In: Scandinavian Journal of Pain, Vol. 19, No. 3, 07.2019, p. 501-512.

Research output: Contribution to journalArticle

TY - JOUR

T1 - Psychological factors can cause false pain classification on painDETECT

AU - Tampin, Brigitte

AU - Royle, Jane

AU - Bharat, Chrianna

AU - Trevenen, Michelle

AU - Olsen, Lisa

AU - Goucke, Roger

PY - 2019/7

Y1 - 2019/7

N2 - Background and aims: The painDETECT questionnaire (PD-Q) has been widely used as a screening tool for the identification of neuropathic pain (NeP) as well as a tool for the characterization of patients' pain profile. In contrast to other NeP screening tools, the PD-Q is the only screening tool with weighted sensory descriptors. It is possible that responses to the PD-Q sensory descriptors are influenced by psychological factors, such as catastrophizing or anxiety, which potentially might contribute to an overall higher score of PD-Q and a false positive identification of NeP. This study aimed to explore (i) the relationship between psychological factors (catastrophizing, anxiety, depression and stress) and the total PD-Q score and (ii) if psychological factors are associated with false positive identifications of NeP on the PD-Q compared to clinically diagnosed NeP.Methods: The study was a retrospective review of 1,101 patients attending an outpatient pain centre. Patients were asked to complete the PD-Q, the Pain Catastrophizing Scale (PCS), the Depression, Anxiety and Stress Scale (DASS) and the Brief Pain Inventory (BPI). For patients who were identified by PD-Q as having NeP, their medical records were reviewed to establish if they had a clinical diagnosis of NeP.Results: Accounting for missing data, complete datasets of 652 patients (mean age 51 (SD14) years, range 18-88; 57% females) were available for analysis. Based on PD-Q scoring, NeP was likely present in 285 (44%) patients. Depression, anxiety, stress, catastrophizing, BPI pain and BPI interference were all significantly related to each other (p <0.0001) and patients displaying these traits were significantly more likely to have a positive PD-Q score (p <0.0001). For patients classified by PD-Q as having NeP, only 50% of patients had a clinical diagnosis of NeP. Anxiety was significantly associated with a false positive classification of NeP on PD-Q (p = 0.0036).Conclusions: Our retrospective study showed that psychological factors including catastrophizing, depression, anxiety, and stress were all influential in producing a higher score on the PD-Q. We observed a high rate of false positive NeP classification which was associated with the presence of anxiety.

AB - Background and aims: The painDETECT questionnaire (PD-Q) has been widely used as a screening tool for the identification of neuropathic pain (NeP) as well as a tool for the characterization of patients' pain profile. In contrast to other NeP screening tools, the PD-Q is the only screening tool with weighted sensory descriptors. It is possible that responses to the PD-Q sensory descriptors are influenced by psychological factors, such as catastrophizing or anxiety, which potentially might contribute to an overall higher score of PD-Q and a false positive identification of NeP. This study aimed to explore (i) the relationship between psychological factors (catastrophizing, anxiety, depression and stress) and the total PD-Q score and (ii) if psychological factors are associated with false positive identifications of NeP on the PD-Q compared to clinically diagnosed NeP.Methods: The study was a retrospective review of 1,101 patients attending an outpatient pain centre. Patients were asked to complete the PD-Q, the Pain Catastrophizing Scale (PCS), the Depression, Anxiety and Stress Scale (DASS) and the Brief Pain Inventory (BPI). For patients who were identified by PD-Q as having NeP, their medical records were reviewed to establish if they had a clinical diagnosis of NeP.Results: Accounting for missing data, complete datasets of 652 patients (mean age 51 (SD14) years, range 18-88; 57% females) were available for analysis. Based on PD-Q scoring, NeP was likely present in 285 (44%) patients. Depression, anxiety, stress, catastrophizing, BPI pain and BPI interference were all significantly related to each other (p <0.0001) and patients displaying these traits were significantly more likely to have a positive PD-Q score (p <0.0001). For patients classified by PD-Q as having NeP, only 50% of patients had a clinical diagnosis of NeP. Anxiety was significantly associated with a false positive classification of NeP on PD-Q (p = 0.0036).Conclusions: Our retrospective study showed that psychological factors including catastrophizing, depression, anxiety, and stress were all influential in producing a higher score on the PD-Q. We observed a high rate of false positive NeP classification which was associated with the presence of anxiety.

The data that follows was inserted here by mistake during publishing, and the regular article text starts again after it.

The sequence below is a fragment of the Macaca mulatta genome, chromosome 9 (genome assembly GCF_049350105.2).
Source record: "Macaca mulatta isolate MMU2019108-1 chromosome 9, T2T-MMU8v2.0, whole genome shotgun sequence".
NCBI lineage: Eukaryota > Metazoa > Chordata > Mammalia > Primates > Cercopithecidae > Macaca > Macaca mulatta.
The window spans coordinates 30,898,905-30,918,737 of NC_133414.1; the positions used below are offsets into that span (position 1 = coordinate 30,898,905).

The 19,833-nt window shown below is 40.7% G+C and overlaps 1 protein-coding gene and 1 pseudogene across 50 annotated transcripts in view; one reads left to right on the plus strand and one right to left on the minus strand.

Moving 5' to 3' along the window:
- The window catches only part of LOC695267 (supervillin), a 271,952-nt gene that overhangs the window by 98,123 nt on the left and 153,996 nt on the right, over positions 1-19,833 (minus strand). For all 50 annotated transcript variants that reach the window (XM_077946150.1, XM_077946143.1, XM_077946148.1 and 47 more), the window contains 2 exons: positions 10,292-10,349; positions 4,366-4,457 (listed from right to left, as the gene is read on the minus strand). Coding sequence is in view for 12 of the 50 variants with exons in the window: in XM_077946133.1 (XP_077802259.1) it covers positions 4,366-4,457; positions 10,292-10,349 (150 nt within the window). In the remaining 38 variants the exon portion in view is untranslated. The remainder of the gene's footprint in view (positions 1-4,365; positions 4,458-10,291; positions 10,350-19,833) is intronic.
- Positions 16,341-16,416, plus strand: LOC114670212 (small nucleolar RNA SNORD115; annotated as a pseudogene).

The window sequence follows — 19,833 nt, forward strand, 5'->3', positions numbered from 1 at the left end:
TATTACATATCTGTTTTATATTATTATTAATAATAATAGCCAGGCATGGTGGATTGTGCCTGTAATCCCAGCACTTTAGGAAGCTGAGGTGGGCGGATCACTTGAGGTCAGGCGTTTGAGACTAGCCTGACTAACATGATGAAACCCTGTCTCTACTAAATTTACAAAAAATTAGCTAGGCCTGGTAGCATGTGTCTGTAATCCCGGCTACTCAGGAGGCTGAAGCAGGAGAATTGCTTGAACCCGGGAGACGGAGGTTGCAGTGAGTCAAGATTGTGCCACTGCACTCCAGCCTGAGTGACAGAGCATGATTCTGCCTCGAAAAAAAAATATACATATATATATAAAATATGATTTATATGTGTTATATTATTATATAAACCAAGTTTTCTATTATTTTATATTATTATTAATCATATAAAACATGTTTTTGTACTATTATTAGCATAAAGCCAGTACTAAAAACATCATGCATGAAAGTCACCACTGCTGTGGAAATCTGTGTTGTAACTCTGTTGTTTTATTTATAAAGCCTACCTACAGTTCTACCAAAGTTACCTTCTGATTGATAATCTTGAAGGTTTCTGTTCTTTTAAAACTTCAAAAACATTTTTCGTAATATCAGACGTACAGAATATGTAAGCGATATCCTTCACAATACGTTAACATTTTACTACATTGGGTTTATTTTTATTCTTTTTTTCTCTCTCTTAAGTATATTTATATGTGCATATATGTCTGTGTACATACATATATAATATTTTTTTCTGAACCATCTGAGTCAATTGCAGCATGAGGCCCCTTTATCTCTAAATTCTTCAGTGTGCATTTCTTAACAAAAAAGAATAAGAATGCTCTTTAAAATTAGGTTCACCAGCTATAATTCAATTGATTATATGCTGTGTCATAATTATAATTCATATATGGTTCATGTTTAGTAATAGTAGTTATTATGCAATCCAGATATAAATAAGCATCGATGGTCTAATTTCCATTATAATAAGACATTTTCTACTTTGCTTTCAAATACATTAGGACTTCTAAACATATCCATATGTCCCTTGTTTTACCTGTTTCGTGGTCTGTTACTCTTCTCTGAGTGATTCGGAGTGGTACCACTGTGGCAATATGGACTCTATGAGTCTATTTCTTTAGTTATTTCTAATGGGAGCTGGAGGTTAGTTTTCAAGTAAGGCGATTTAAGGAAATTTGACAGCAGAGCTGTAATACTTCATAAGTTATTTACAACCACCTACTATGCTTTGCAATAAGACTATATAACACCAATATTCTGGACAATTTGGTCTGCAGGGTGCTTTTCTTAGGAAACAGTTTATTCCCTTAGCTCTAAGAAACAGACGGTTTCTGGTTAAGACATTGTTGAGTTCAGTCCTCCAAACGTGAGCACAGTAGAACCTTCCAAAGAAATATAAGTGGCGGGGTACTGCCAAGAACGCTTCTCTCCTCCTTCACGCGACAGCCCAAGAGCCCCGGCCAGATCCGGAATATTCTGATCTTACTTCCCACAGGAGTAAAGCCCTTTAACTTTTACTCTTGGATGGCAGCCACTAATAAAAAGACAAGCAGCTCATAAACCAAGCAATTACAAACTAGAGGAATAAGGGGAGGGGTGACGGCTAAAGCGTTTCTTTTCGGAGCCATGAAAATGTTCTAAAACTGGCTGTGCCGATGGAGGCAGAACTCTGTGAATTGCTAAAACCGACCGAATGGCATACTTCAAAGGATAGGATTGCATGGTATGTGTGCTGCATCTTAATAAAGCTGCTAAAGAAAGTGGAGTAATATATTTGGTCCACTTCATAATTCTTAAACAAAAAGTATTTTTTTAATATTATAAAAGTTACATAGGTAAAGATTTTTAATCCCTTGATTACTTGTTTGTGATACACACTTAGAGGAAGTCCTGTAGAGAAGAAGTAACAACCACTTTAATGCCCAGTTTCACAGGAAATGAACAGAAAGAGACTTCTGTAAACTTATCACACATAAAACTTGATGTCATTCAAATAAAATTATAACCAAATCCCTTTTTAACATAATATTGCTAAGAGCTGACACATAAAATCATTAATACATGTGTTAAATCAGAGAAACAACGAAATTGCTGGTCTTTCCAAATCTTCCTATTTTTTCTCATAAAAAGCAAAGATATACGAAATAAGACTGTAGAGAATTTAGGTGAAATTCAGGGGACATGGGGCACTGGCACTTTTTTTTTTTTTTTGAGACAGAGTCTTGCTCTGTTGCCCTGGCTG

KW - neuropathic pain

KW - screening tool

KW - psychological factors

KW - LOW-BACK-PAIN

KW - TAPENTADOL PROLONGED RELEASE

KW - PERIPHERAL NEUROPATHIC PAIN

KW - CULTURAL-ADAPTATION

KW - GRADING SYSTEM

KW - DOUBLE-BLIND

KW - LEEDS ASSESSMENT

KW - SCREENING TOOL

KW - S-LANSS

KW - VALIDATION

U2 - 10.1515/sjpain-2018-0355

DO - 10.1515/sjpain-2018-0355

M3 - Article

VL - 19

SP - 501

EP - 512

JO - Scandinavian Journal of Pain

JF - Scandinavian Journal of Pain

SN - 1877-8860

IS - 3

ER -